That Birmingham should be regarded as the capital of a West Midland Region, nobody would be likely to dispute ; but how the limits of such a region should be drawn might be a matter for considerable debate. In the middle of the twentieth century, it may seem reasonable to fix the outer boundary at a generous distance, so as to include the whole of Shropshire and Herefordshire as well as Warwickshire, Worcestershire and Staffordshire. That Fawcett, on the basis of the evidence of half a century ago, should adopt the same generous limits (excepting only north Staffordshire) may be accounted for more by the difficulty of assigning Shropshire and Herefordshire to any other region than by any definite feeling he can have had that the links of these counties with Birmingham were particularly strong in his time. The problem suggests that the best way of dealing with the region, as defined by Fawcett, is to take the metropolis and the contiguous industrial area first, and then to deal with the remoter urban and rural constituencies which lay beyond, and which were more heterogeneous in character.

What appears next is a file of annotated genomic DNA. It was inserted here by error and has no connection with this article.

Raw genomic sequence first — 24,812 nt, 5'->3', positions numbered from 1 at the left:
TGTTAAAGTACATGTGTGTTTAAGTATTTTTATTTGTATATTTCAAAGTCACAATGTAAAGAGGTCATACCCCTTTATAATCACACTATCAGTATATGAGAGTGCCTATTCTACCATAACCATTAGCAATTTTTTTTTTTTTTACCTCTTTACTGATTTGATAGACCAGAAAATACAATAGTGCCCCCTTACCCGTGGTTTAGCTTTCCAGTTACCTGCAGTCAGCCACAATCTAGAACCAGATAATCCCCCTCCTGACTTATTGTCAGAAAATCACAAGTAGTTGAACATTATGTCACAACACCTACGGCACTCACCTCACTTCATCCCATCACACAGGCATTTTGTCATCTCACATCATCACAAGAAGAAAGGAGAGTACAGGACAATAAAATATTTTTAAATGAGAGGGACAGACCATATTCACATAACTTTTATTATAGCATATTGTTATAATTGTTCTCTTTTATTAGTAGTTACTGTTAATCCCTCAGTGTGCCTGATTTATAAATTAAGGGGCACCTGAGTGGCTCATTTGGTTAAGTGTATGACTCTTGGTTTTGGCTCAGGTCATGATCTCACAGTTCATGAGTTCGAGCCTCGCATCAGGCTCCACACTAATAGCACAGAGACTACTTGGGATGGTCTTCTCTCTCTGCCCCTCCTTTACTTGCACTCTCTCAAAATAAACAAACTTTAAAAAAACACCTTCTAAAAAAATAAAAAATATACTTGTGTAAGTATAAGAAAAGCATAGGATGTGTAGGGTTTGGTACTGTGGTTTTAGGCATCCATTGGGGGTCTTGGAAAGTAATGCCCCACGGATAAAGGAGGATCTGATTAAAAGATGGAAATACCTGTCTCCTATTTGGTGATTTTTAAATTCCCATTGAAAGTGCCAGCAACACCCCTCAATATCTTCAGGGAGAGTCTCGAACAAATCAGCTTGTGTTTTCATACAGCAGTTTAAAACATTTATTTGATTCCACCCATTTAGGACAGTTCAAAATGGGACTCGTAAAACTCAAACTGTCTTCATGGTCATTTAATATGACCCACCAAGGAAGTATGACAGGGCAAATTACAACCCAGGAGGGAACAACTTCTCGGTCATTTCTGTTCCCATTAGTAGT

Fair Trade Labour Party Social Geography Municipal Election Liberal Success 
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Copyright information

© Henry Pelling 1967

Authors and Affiliations

  • Henry Pelling
    • 1
  1. 1.St. John’s CollegeCambridgeUK

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